Such is the importance of an internationally recognised qualification, a small but significant proportion of multi-national organisations (13%) will pay for education and boarding costs in the home country for assignments where there are no suitable schools available in the host city. This is also an increasingly expensive option; the average cost of secondary tuition at a boarding school in the UK, for example, is GBP 30 494 (USD 38 208) for 2016/17, which is a 2.85% increase on 2015/16.

Bottom ten: International secondary school tuition fee

However, there is some relief in that school tuition fees can vary widely within one location. In China, for example, there are many viable options with tuition fees below the national average; fees in Shanghai can range from 66% to 112% of the average Chinese secondary school tuition fee. Assignees from some European countries may also benefit from home country government subsidies – French and German curriculum schools are often the cheapest international schools in a location for this reason. For example, the Lycee Francais and Deutsche Schule in Shanghai only charge 54% and 56% of the average China secondary school tuition fee respectively.

There are also some locations where the international school market is still relatively undeveloped and tuition is cheap. The lowest ranked country in our 2016/17 survey was Burundi, with average tuition fees for secondary education of only USD 3 210 per annum, which is just 17% of the global mean. Other countries where international education costs are low include island nations such as the Seychelles and Vanuatu, where expat populations are relatively small and the schools are of lower quality.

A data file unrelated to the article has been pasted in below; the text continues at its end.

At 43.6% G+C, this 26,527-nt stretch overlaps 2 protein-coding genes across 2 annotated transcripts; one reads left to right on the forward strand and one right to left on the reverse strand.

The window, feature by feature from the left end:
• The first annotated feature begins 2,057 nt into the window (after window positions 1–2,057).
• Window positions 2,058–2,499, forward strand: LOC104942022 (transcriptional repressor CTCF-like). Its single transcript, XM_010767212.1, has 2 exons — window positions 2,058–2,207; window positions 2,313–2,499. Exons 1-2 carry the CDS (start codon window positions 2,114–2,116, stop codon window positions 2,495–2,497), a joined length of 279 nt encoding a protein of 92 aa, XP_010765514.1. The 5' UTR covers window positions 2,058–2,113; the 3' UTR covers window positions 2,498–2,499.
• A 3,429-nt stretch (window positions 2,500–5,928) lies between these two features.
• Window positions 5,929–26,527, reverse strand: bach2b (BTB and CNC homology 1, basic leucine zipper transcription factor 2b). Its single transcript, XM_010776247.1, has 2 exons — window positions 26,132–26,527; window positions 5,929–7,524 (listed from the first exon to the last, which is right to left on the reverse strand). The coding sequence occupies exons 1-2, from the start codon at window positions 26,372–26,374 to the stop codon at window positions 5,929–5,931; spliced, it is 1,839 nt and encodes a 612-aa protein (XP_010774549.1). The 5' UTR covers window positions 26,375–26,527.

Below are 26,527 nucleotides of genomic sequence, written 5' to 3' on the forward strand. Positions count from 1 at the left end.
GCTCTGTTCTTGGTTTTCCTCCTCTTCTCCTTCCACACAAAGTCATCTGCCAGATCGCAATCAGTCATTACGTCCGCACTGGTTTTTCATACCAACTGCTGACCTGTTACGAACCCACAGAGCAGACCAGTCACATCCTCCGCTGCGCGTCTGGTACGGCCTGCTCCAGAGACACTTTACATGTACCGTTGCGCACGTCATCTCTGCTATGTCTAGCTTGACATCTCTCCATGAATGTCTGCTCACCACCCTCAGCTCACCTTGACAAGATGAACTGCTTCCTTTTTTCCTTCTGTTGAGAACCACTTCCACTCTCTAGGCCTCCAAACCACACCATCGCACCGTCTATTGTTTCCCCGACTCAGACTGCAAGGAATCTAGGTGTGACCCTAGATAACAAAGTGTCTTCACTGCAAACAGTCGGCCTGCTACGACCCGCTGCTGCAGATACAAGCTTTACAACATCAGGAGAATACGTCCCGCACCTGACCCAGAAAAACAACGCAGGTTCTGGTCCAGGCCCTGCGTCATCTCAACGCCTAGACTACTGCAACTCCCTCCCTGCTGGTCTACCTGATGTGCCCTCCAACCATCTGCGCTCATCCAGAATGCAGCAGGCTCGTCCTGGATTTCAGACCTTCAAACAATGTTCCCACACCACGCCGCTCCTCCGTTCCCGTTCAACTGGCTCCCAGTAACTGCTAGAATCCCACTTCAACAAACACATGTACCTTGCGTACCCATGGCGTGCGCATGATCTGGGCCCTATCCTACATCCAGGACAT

Additional costs and considerations

It’s not only tuition fees that schools increase annually. Companies should also expect increases in application fees, registration fees, building levies, uniform costs and many other charges that international schools often levy. These can contribute significantly to the overall cost of providing education as an assignment benefit, depending on the extent to which they are included in a company’s policy.

Percentage of companies covering additional education costs

In some countries, it may be possible to reduce costs by educating children at a non-fee-paying state school. In our last Benefits for International Assignments Survey, we found that 40% of employers encourage their assignees to send their children to local state schools if they are of comparable standard to those in the assignee’s home country (a figure we expect to increase when we run the survey again later this year). This is only possible in certain situations, for example if the same language is being spoken in home and host, e.g. South American assignees in Spain, and if the host location is in a developed country with excellent state schools. Caution is required, however, as international students may be charged to use state schools which are free to local nationals, as is the case in some parts of Australia, New Zealand and Canada.


As most companies contribute to the cost of education for employees’ dependent children while they are on international assignment, global mobility professionals need to be aware of the significant costs associated with international education, including the inevitable annual increases applied, and budget accordingly.


ECA’s Benefits Reports contain listings of tuition and other fees for international schools in 161 countries, so you can budget fully for this important assignee benefit. ECA conducted research on 2,655 schools around the world during 2016/17 to bring ECA subscribers the latest figures.

Our detailed and extensive benefits data is also available to use pre-loaded in our assignment cost projections, which can be purchased on demand or through our Assignment Management System, ECAEnterprise.

  Please contact us to speak to a member of our team directly.